DC Stoddert Soccer held its Annual College Seminars on April 23-24 at the Jelleff Boys & Girls Club for several hundred Stoddert nation players, parents, and coaches. Organized by Len Oliver and Evans Malyi, Director of Travel Soccer, the workshops provided families with a casual and front line opportunity to interact with area college coaches, ask questions and gain further insight on athletic recruiting, financial aid practices and procedures, and the difference between playing intercollegiate athletics at the NCAA, NJCCA and NAIA levels of competition.
Karen Kelser, Age Group Coordinator for Stoddert’s Girls’ Travel under 11 and 12 age groups, and Keith Tabatznik, former Head Men’s Soccer Coach at Georgetown University, moderated the events and helped direct questions from audience members to the panelists, who oversee programs at area colleges and universities, including American, Catholic, George Mason, George Washington, Montgomery College and the University of the District of Columbia.
“One of the takeaways from the event for me was the importance of acting sooner rather than later when it comes to recruiting”, said Tabatznik. “I felt that all of the coaches made it clear that it is imperative that Stoddert players and their parents start thinking about college by their sophomore year.”
Travis Beauchamp, Head Coach of the Men’s Soccer Program at Catholic University, said that there are different rules for player prospects to follow at all levels of the NCAA, with particular attention paid to the fact that Division III institutions like Catholic are not permitted to offer athletic scholarships. According to Beauchamp, “Academics come first in DIII schools”, and Catholic encounters very few “two-sport athletes”. Beauchamp further elaborated that Division III coaches can contact prospective players, although no “off campus” contact is permitted until the prospect’s junior year of high school. With that being said, Division III coaches can “text” with prospects and they are allowed unlimited visits to campus.
George Washington Head Coach Sarah Barnes said that she offers over 10 athletic scholarships every year, with one-third of the team not on scholarship. Barnes tends to recruit players on the East Coast and encourages players to “walk-on” by trying out during the spring semester.
“My advice is to get your name on the coaches’ radar during your sophomore year”, Barnes said during the panel discussion related to recruiting. “Go online, research the school, find out how many seniors we have on our rosters, look at the strength of our schedule and above all, make contact with us. Above all, be proactive and realistic about who you are and what you want to do after high school.”
Insight on Stoddert players continuing their soccer careers at the junior college level took the seminars to a new level as Pedro Braz and Brad Hartin of Montgomery (Md.) College offered insight on who they target and how the admissions process differs at community colleges around the country.
“We are a bit different from many of the schools represented here tonight in that we are extremely affordable”, said Hartin. “As an NJCAA institution, we only offer two-year degrees and average tuition tends to be $2,000 per semester.”
Both coaches described their programs as highly competitive and quality educational experiences. In recent years, more than twenty student-athletes who played for Montgomery College’s nationally-recognized soccer teams transferred to four-year institutions to continue their athletic and academic pursuits. Bras added that, like DIII schools, the community colleges do not offer athletic scholarships. “We do not have a budget for travel, so it’s up to you to contact and meet the coaches, and see the campus. Parents and players should know that there is a balance between academics and soccer.”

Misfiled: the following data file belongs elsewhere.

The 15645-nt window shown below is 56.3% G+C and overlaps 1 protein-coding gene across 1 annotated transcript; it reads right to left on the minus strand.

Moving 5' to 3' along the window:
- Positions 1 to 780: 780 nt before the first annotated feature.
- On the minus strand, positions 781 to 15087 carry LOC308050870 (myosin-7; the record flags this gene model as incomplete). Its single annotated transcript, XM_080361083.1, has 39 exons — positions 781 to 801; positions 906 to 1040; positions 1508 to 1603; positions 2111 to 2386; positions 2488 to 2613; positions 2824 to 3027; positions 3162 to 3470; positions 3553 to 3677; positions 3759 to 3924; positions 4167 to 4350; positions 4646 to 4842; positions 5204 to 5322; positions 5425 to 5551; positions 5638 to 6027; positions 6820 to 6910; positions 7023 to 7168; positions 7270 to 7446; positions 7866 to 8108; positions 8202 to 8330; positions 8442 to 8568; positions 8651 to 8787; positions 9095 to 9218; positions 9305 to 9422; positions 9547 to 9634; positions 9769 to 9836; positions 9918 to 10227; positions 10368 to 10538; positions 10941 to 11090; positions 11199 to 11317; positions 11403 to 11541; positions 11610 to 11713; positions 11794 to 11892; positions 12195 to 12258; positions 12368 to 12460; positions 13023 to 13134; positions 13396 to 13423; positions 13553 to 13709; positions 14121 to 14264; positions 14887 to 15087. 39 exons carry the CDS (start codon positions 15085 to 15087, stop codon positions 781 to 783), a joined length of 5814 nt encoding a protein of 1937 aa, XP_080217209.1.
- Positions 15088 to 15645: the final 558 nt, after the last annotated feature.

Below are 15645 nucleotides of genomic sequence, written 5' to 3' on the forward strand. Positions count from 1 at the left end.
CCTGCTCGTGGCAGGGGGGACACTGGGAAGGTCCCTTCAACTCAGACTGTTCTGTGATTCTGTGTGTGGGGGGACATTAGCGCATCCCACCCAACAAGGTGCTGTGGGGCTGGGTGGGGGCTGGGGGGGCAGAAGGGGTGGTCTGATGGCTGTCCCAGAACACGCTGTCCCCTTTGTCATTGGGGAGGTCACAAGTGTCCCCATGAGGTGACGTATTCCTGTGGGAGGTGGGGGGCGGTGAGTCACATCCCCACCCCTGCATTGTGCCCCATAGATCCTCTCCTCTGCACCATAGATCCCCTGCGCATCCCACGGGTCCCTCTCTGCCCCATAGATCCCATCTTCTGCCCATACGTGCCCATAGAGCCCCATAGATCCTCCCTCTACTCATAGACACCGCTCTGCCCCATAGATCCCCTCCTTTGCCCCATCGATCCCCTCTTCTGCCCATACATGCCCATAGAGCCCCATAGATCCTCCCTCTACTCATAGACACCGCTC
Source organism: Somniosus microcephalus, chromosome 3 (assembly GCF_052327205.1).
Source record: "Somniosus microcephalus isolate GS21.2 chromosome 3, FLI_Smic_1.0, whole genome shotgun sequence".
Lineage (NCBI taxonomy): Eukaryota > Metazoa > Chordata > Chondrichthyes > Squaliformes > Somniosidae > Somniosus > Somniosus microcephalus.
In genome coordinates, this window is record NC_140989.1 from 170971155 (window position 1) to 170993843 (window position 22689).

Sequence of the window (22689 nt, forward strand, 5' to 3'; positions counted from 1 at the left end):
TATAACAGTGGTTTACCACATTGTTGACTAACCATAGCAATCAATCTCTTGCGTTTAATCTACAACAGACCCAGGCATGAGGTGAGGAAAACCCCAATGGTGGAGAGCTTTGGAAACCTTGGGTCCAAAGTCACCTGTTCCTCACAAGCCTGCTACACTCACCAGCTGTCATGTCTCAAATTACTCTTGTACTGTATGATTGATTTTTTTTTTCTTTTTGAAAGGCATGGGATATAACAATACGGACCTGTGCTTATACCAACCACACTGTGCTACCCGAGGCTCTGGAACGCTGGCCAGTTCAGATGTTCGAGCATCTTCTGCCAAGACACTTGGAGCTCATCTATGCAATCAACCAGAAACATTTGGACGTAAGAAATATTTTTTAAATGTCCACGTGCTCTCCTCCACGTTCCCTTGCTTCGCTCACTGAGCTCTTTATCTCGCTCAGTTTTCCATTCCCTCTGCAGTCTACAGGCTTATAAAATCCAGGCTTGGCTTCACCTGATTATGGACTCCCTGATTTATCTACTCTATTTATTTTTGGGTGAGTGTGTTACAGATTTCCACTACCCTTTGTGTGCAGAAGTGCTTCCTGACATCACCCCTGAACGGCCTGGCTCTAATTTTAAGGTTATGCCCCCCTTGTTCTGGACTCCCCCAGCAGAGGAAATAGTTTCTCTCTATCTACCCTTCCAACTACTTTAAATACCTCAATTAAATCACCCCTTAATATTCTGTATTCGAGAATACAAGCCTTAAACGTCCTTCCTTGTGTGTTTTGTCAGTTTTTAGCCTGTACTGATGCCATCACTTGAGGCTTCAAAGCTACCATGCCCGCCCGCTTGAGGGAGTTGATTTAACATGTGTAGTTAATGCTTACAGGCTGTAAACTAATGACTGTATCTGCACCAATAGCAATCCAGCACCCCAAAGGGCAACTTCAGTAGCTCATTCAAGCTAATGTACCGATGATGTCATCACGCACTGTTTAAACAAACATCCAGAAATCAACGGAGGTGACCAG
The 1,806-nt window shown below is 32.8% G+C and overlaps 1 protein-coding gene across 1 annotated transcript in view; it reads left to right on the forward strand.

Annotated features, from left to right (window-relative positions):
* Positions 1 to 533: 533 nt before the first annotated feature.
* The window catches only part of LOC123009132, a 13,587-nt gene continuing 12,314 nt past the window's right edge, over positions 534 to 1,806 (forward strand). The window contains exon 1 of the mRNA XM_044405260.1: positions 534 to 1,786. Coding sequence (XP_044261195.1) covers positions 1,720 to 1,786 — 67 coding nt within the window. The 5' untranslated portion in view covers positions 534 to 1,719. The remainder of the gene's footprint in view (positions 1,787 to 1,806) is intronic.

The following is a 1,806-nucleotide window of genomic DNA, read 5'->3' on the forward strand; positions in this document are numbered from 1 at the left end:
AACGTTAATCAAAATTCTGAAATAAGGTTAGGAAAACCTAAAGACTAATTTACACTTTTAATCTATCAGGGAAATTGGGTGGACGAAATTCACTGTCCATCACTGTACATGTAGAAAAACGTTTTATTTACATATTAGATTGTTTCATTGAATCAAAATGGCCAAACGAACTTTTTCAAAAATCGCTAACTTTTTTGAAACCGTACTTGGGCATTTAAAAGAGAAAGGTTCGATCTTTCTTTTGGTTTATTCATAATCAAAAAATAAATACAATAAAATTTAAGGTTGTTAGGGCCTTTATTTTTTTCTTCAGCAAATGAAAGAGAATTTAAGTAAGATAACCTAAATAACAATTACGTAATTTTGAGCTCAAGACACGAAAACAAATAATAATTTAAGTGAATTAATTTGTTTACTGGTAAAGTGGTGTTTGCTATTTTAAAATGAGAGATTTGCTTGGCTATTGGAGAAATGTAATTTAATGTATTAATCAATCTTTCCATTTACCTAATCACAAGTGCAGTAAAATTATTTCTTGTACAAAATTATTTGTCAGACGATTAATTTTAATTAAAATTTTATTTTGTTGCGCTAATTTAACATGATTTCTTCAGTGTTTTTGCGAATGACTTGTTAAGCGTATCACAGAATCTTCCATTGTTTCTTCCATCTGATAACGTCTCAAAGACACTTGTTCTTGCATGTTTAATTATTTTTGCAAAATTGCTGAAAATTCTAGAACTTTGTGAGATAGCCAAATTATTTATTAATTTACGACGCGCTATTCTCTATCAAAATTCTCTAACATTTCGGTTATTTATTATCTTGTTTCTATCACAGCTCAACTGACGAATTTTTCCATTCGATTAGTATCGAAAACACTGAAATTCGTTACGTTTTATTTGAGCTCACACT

As the panelists concluded their remarks, Oliver compiled all of the key findings and recommendations over the course of the two-day seminars for Stoddert players and their families to consider as they begin the process of researching colleges and universities at all levels of athletic competition.
Takeaways from the Seminars
- There is a school with a soccer team for everyone but do your homework and be realistic.
- Coaches tend to look at Regional and ODP players, top travel players, and others brought to their attention through tournaments, league games, and ID Camps.
- E-mail coaches regularly to let them know you are interested, and tell them your schedule. Forward links to your YouTube clips but be careful with the music you choose.
- Start looking in your sophomore year and register with the NCAA Clearinghouse.
- Consult the NCAA’s College Bound Student-Athlete Guide at http://www.ncaapublications.com/p-3931-2009-2010-guide-for-the-college-bound- student-athlete-pack-of-25.aspx
- Women’s teams make recruit decisions further ahead than most men’s teams.
- Schedule tours of the campuses during your winter, spring and summer breaks.
- Relate to the Coach. Relate to the Players – especially when visiting.
- Check out the Dorms/Meal Facilities.
- Talk to Alumni. Past players and coaches.
- Know the “campus environment.” Understand “campus life.” Research the college’s “retention rate.”
- Watch games/practices to see if you “fit into the system.”
- Don’t overlook the U.S. military academies (e.g. Air Force Academy, Coast Guard Academy, West Point and the U.S. Naval Academy).
- If producing a video, keep it brief, indicate jersey color, number, position, and date of graduation.
- When writing or calling, know the coach’s name.
- Key Questions to Ask : 1) “Can I get into this University/College?”
2) “If the school is a good fit, can I play at this level?”
3) “Where do you see me fitting in over the next few years?”
For further information about DC Stoddert Soccer’s Travel soccer program, please contact Evans Malyi, Director of Travel Soccer, via email.